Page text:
Five people have been charged by the Bucks County District Attorney’s Office after they allegedly racked up thousands of dollars in unpaid Pennsylvania Turnpike tolls.
Jonathan J. Quinty, 37, of East Greenville, Montgomery County, has been accused of driving on the Turnpike without paying 542 times between September 14, 2016, and April 7. A $22,751.55 debt has been accrued, according to a criminal complaint.
Rachel A. Andershonis, 26, of Bensalem, took 311 unpaid rides between March 20, 2018, to April 23 for a total of $19,522.20, authorities said.
Robert A. Mansfield, 48, of Philadelphia, traveled on the Turnpike through Bensalem and totaled $16,716 in unpaid tolls in 484 trips from March 1, 2014, to April 28, authorities said.
Antonio R. Green Jr., 31, of Bensalem, has been accused of not paying $4,009.70 in Turnpike tolls while traveling through Bensalem.
Thomas A. Macrina, 40, of Warminster, earned a $3,517.30 during 331 unpaid Turnpike trips through Bensalem, authorities said.
The five motorists have been charged with theft of services stemming from the skipped tolls that total more than $66,000 owed to the Pennsylvania Turnpike Commission, the district attorney’s office said. They added that all the defendants aside from Mansfield were also charged for driving without being properly licensed.
“The charges come as part of a continued crackdown on the most extreme cases of drivers using the state’s toll roads without paying. The five charged last week are the second crop of drivers in a year to be charged in Bucks County, which is home to some of the state’s most frequently flouted turnpike interchanges,” the district attorney’s office said in a statement.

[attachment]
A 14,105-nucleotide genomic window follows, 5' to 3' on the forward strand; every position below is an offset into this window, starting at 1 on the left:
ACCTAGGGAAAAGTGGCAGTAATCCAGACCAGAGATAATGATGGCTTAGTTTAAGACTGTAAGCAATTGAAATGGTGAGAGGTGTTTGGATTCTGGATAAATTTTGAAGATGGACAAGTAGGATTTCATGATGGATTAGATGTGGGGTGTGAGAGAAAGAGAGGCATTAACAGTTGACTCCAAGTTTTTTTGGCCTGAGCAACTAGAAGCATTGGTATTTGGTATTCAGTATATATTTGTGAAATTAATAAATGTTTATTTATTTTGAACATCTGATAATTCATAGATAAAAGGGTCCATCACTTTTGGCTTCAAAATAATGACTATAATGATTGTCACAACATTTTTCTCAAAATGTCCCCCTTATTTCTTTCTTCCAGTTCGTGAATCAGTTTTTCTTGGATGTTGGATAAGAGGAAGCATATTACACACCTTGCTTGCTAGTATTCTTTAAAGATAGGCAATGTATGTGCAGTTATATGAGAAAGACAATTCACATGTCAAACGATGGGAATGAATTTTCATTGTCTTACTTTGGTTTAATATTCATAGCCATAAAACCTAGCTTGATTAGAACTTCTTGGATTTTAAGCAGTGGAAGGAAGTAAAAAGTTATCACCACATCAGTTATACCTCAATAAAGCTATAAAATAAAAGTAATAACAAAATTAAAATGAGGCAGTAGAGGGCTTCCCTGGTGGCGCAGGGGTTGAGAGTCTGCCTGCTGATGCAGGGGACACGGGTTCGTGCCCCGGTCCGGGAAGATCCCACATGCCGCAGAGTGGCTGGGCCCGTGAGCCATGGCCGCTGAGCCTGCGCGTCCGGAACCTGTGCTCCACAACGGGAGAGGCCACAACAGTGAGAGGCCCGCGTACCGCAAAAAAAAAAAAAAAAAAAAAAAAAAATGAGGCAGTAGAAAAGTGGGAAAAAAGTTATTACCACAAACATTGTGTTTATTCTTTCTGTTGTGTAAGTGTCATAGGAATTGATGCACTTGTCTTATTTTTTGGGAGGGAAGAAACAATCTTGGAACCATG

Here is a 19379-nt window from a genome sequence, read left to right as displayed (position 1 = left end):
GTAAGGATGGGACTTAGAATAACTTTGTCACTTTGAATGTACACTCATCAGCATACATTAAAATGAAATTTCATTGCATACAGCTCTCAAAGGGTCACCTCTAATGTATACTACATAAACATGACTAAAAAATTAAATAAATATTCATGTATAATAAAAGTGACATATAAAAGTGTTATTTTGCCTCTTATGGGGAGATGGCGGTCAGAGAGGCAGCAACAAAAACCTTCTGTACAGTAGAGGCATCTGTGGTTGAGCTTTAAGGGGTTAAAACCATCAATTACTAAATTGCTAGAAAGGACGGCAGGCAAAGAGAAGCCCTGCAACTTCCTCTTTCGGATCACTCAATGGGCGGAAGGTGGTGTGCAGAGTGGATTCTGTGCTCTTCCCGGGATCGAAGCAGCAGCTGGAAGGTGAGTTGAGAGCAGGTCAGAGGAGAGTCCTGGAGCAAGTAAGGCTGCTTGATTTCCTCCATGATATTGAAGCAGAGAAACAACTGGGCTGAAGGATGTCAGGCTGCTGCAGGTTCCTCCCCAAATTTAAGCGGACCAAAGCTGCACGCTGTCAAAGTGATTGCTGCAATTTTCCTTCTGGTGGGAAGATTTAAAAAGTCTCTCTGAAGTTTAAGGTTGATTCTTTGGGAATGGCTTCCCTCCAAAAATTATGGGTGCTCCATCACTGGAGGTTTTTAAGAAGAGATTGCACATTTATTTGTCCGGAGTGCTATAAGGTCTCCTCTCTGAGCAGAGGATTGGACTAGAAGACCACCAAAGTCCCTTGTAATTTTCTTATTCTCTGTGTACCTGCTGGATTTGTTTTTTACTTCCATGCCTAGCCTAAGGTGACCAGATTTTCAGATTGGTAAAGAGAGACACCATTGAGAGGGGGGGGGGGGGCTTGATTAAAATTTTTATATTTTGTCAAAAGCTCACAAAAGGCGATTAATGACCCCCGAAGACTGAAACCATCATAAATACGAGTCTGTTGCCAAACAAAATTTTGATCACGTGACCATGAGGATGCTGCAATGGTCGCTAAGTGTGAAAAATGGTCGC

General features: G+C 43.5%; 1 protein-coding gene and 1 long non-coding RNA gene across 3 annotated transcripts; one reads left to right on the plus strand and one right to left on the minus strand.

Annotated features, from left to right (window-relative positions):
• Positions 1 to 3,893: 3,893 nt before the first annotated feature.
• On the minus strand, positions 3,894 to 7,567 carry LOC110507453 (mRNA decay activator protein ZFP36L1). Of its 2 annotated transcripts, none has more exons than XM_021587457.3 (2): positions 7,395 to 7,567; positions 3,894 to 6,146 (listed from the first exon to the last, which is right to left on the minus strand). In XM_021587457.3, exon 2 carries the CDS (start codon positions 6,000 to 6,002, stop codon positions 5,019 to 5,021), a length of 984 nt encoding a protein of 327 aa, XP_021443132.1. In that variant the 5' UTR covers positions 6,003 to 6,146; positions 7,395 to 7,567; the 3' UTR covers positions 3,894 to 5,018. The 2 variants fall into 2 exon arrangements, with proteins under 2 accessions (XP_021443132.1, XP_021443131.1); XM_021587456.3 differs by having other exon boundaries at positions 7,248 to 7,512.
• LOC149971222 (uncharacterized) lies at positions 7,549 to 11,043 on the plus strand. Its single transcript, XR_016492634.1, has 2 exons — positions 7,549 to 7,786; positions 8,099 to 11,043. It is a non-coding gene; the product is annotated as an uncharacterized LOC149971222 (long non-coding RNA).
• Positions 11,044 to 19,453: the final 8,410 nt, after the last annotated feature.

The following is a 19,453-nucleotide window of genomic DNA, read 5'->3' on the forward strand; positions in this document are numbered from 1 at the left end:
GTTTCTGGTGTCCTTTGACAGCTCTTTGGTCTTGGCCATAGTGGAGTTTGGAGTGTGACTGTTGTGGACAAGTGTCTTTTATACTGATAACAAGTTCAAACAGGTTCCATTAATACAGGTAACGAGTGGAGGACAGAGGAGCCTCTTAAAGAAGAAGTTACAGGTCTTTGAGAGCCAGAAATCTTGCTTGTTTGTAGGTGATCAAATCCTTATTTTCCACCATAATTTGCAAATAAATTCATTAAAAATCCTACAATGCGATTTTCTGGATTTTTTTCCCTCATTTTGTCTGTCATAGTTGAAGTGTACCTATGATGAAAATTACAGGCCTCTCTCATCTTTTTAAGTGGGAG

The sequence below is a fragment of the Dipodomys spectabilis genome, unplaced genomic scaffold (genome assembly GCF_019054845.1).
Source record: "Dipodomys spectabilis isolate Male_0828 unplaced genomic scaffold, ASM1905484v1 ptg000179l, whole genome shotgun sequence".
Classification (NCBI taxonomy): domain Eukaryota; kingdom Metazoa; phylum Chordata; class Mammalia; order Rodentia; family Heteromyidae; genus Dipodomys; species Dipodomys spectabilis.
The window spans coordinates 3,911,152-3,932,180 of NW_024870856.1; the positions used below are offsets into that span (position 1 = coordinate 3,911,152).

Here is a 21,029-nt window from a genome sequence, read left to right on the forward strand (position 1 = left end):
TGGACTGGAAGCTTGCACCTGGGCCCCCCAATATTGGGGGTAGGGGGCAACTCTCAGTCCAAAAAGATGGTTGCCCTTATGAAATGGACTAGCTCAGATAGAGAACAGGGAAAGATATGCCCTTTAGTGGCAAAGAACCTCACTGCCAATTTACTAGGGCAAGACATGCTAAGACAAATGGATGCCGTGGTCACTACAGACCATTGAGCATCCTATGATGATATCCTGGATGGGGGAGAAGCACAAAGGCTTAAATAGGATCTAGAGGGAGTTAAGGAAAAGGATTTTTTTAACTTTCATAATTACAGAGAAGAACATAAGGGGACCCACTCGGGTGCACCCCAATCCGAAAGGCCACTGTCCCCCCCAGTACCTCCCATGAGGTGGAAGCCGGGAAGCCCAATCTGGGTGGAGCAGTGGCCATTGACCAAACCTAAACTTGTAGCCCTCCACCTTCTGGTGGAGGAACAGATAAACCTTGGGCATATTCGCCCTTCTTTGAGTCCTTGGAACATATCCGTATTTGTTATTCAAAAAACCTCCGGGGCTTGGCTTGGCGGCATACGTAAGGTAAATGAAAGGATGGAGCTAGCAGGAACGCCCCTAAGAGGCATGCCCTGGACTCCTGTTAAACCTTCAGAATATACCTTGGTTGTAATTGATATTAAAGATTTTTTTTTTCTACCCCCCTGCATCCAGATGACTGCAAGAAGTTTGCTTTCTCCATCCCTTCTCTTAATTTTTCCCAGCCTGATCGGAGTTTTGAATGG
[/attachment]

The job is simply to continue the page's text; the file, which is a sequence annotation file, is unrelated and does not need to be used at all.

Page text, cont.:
Starting last year, the Pennsylvania Turnpike Commission stepped up efforts to catch up to those who avoid paying tolls that have piled up.
PennLive.com reported last year that a Turnpike spokesperson said the criminal complaints are filed against owners of vehicles who have piled up tolls and fees that exceed $2,000.
Prosecutors have stated in the past that thefts worth more than $2,000 are felonies of the third degree, which are punishable by up to seven years in prison and a $15,000 fine.
“Offending motorists typically enter and exit the turnpike through E-ZPass lanes, where cameras photograph vehicles as they pass through. The amount a driver owes is calculated based on the driver’s entry and exit locations.However, a driver can be charged for traveling the full length of the turnpike if an entry or exit point cannot be determined,” the district attorney’s statement said.
Four of the five defendants are free on $20,000 unsecured bail and Macrina has not yet been arraigned.
Editor’s Note:All individuals arrested or charged with a crime are presumed innocent until proven guilty. The story was compiled using information from police and public court documents.